Last, the U.S. military presence, even though it was clearly drawing down over time, coupled with the U.S.-backed Iraqi military, reassured all of the Iraqi groups that the terms of the new power-sharing arrangement would be enforced. This enabled the country to begin to knit itself back together again. Where the United States got it wrong in Iraq was in the long-term implementation. The original power-sharing agreement failed after 2011 and civil war resumed in late 2013 because the Iraqi military was not yet well-enough established to help self-enforce political power-sharing without the U.S. role. Instead, once the U.S. military withdrew and U.S. diplomats disengaged in 2010–2011, Prime Minister Nouri al-Maliki subverted the political independence of the Iraqi military and used it to deprive the Sunnis of their political status, economic resources, and eventually their security. By late 2013, the dominant Shi’a under Maliki faced few constraints to their use and abuse of power, and the Sunnis faced few incentives to remain at peace.


Shutting Down Existing Civil Wars

The scholarly work on civil wars and our experience with Iraq offer both warnings and guidance on how best to stabilize the four Middle Eastern countries currently embroiled in civil wars. Above  all, the empirical evidence argues against trying to engineer the complete military victory of any one side in any of these wars. Heavily supporting one side would only encourage other outside states and actors to contribute money and resources to the other side, lengthening the war. In a badly polarized Middle East, enabling the Shi’a to crush the Sunnis in Iraq, or vice versa in Syria, would simply antagonize the opposite side across the region, prolonging existing civil wars and possibly instigating a wider and deeper regional conflict.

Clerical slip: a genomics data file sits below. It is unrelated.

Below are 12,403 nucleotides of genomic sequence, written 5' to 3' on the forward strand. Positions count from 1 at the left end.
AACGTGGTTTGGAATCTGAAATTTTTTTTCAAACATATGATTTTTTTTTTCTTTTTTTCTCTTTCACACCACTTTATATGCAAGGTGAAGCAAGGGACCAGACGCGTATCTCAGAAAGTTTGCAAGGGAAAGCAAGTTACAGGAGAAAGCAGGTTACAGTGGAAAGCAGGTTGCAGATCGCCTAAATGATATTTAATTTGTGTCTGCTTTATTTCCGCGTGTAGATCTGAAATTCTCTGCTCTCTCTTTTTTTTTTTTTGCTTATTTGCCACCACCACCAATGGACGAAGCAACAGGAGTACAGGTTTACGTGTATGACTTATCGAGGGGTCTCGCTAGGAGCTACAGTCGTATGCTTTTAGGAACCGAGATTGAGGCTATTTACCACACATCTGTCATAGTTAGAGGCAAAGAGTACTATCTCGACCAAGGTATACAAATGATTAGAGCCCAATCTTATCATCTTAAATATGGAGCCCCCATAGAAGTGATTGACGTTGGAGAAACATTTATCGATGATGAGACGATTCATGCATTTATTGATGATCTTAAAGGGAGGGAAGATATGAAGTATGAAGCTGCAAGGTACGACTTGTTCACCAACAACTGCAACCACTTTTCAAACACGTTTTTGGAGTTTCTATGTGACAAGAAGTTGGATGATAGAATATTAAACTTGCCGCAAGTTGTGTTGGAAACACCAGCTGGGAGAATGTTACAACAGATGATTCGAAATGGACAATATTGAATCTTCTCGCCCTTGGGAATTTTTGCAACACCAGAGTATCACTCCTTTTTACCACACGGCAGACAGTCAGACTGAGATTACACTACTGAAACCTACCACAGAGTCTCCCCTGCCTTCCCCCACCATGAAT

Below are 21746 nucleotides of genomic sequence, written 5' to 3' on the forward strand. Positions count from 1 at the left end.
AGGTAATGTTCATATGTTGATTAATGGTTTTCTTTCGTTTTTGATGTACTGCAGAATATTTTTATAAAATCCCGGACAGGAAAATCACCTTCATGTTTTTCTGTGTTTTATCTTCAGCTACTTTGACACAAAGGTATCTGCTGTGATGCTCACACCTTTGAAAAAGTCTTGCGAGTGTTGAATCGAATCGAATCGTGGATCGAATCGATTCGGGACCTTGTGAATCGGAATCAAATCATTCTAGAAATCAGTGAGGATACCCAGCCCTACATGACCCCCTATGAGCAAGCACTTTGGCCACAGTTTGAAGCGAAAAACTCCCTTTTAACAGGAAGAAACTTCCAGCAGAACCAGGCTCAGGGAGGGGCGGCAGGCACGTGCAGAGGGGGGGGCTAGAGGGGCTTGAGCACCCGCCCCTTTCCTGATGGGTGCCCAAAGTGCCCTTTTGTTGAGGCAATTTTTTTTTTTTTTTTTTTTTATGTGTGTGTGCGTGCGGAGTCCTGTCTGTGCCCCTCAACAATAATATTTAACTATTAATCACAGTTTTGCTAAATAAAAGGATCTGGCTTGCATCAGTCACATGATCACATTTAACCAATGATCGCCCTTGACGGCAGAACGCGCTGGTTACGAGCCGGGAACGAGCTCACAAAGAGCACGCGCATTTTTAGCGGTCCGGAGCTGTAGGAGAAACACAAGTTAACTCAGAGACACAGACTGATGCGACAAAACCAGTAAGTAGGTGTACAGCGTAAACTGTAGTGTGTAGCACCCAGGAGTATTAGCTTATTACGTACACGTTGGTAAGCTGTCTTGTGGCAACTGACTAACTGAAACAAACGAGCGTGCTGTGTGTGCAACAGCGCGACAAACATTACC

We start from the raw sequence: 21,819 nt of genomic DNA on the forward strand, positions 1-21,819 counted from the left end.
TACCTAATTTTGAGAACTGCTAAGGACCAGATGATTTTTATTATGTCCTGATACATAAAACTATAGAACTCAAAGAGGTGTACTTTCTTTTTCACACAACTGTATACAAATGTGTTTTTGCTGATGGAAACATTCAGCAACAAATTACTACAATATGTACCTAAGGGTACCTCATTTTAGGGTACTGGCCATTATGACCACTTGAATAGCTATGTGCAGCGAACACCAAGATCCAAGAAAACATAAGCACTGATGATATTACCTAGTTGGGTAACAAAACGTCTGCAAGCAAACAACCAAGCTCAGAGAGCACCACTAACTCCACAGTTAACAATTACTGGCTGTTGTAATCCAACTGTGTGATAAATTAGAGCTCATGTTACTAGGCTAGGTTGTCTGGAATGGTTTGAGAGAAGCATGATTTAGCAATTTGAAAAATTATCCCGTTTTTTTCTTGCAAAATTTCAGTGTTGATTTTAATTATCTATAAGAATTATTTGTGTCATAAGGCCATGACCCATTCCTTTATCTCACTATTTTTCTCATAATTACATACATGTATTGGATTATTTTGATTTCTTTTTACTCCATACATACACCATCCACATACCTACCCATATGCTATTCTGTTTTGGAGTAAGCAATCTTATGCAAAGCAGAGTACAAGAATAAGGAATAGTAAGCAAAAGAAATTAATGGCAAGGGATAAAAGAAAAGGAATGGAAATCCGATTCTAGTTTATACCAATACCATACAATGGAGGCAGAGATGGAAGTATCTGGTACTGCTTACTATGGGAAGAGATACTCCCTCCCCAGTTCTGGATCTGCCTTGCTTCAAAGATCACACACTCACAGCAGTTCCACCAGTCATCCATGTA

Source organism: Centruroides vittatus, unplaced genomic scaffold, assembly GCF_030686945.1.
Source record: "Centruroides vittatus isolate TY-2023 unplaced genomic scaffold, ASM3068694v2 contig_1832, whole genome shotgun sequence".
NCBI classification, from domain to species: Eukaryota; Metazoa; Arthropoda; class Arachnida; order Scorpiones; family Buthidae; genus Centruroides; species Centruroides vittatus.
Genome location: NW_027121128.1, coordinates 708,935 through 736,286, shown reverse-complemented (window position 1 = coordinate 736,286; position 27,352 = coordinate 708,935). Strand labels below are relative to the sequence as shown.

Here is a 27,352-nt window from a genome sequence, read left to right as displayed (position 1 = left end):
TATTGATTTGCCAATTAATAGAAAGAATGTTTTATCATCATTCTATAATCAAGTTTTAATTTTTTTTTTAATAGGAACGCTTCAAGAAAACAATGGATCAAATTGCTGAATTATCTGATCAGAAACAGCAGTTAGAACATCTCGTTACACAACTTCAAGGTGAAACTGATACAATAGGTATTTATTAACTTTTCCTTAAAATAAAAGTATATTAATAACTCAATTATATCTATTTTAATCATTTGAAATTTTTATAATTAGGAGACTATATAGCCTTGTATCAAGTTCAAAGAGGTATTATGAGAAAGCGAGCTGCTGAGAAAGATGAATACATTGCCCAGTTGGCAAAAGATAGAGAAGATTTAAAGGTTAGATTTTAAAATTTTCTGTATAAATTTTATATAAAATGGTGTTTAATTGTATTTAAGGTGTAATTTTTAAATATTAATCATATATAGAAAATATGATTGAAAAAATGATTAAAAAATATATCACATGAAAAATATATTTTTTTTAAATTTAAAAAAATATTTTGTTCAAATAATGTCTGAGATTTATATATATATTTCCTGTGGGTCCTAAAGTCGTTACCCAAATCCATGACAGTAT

That does not mean that the United States should not seek the defeat of ISIS. Instead, it means that an exclusive focus on defeating ISIS instead of dealing with the larger problem of ongoing civil wars is likely to prove self-defeating because it ignores the conditions that are feeding the instability and extremism in the region. The United States can smash ISIS, but if civil wars continue, then new extremist organizations will simply emerge to replace it. This is exactly what happened with AQI. ISIS’s predecessor was virtually extirpated in Iraq by 2011 until the civil war in neighboring Syria provided it with a new refuge and lifeline. Resolve the civil war, however, and the source of ISIS’s strength and appeal disappears.

The United States should be serious about creating the conditions for successful negotiated settlements in the most important of these civil wars. In each country, we will need to help create the three key conditions for a successful negotiated settlement (preclude military victory, create an equitable redistribution of political power, ensure its enforceability over time), knowing that we will need to do this with more limited resources than in the past. The United States is highly unlikely to deploy 150,000 ground troops to any of these countries again, so enforcement of any agreement will need to be indigenous and come from the parties involved in the conflict themselves with only limited external support. That is obviously a lot harder than employing large numbers of ground troops, as the United States did in Bosnia as well as Iraq, but it is not impossible. It is also the most reasonable approach to securing U.S. interests given the tools that the United States currently seems willing to employ.